A perfect victim

On 13th September, a 5 year old girl was discovered outside Ganga Ram hospital in Lahore. She had been raped and dumped on the street, a victim of a callous man who probably felt he could get away with what he did.

And sadly, he is right. Most men who rape or commit sexualised violence in Pakistan do so with complete impunity. The only difference here is that this little girl is the perfect victim worthy of our pity.

When a child is raped, societal outrage is far greater than when an adult is raped. Children are innocent and we, as adults, realise we have a responsibility to our children collectively. We realise they are worthy of pity if wrong and we acknowledge that sexual crimes against children are criminal. As I write this, the police are actively looking for this rapist, who, if caught, will certainly face the collective wrath of society as he rightfully should. The chances of him being declared guilty are high, certainly much higher than when an adult woman is raped.

There are many reasons why he’ll be seen as guilty by most and many are reductive without a proper understanding why rape occurs. We, as a society, believe rape is about sex and not power despite evidence to the contrary daily. Rape in our culture is largely about honour. Mukhtaran Mai, who despite her brave fight, was the victim of a sexualised honour crime which had nothing to do with sexual lust. Mai’s rapists were let off despite the collective outrage, despite the evidence and despite the fact that she had excellent legal counsel.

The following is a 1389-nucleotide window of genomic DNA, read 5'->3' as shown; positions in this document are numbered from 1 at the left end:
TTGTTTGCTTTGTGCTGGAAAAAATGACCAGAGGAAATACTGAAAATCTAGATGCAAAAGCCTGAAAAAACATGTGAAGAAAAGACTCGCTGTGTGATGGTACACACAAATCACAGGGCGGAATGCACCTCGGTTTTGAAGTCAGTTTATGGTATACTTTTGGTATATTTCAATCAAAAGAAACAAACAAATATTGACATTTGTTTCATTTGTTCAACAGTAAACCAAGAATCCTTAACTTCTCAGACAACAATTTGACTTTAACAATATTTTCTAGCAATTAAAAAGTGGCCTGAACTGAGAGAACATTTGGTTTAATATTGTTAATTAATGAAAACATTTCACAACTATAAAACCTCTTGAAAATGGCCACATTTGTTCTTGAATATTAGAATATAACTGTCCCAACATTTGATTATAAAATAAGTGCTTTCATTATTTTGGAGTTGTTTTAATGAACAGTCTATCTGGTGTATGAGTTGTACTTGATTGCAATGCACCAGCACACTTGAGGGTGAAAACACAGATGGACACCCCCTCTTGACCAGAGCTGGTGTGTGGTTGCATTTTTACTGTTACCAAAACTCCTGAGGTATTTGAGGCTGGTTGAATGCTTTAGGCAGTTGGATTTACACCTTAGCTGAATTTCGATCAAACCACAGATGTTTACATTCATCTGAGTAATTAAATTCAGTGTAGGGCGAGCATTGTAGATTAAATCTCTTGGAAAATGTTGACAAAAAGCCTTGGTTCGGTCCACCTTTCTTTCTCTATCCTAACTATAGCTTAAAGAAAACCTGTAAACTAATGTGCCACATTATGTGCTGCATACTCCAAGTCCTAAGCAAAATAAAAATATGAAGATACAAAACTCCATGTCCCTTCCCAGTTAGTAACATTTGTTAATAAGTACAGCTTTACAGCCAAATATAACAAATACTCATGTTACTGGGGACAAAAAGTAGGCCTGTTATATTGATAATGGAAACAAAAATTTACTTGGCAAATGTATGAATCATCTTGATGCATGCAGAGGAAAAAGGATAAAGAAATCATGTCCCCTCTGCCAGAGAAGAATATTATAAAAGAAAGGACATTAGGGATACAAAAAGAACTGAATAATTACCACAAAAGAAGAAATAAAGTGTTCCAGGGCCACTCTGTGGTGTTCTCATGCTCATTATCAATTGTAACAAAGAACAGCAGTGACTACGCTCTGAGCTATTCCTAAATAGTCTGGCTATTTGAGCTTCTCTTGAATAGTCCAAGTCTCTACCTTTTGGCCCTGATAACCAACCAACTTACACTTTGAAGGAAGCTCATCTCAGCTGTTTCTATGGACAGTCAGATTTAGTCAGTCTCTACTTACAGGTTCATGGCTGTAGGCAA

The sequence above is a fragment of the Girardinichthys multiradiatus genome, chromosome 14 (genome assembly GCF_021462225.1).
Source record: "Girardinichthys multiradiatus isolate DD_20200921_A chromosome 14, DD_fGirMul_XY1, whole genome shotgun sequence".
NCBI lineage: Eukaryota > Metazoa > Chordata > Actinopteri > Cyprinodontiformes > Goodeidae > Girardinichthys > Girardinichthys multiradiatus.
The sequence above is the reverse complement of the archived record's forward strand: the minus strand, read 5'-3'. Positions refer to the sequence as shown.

When a female child, whose body hasn’t experienced any pubertal changes, is raped, we instantly see the victim differently and automatically say she’s innocent. But that’s not the case with females whose bodies have matured. Once a female looks womanly enough to seduce, we blame the victim. Was she really innocent? What was she wearing? Did she have makeup on? If so, didn’t she realise she was tempting men? Why was she out alone? Why wasn’t she with her father, brother or husband? Did she not know that she was asking for it by daring to enter male territory alone?

So while child rapists and paedophiles are seen as evil, rapists of adult women are often seen as the innocent victims of women’s feminine wiles. They are seen as men who were left with no option but to ravage a woman and she is the one who is held responsible for it. This then translates into the victim not being believed by the police who hesitate to register FIRs and then by the courts.

In a patriarchal country, the existence of patriarchal attitudes in court is no surprise. Judges, too blame the victims. Judgements include speculations asking why the victim didn’t scream, completely neglecting the fact that many freeze when they are in danger. Judgements also state that there wasn’t enough physical injury so if a woman is raped, but not left beaten, she is often accused of framing a man for rape.

We also assign degrees of blame on victims not just based on their age, but based on sexual experience. A non virgin who has been raped is often called a “woman of easy virtue” and her rapist is seen as the victim of a seductress.

While I sincerely hope this case opens the floodgates of outrage and leads to a demand that we need to reform our rape laws, we must not leave out the many victims other than female children. This includes boys, transgendered individuals, men, sex workers, and all women, including wives. We don’t recognise marital rape. Wives are property of their husbands who need to submit to them sexually and if they don’t, we feel no pity if force is applied. Our conversation has hopefully begun and this time, we must make it more inclusive than it has been in the past.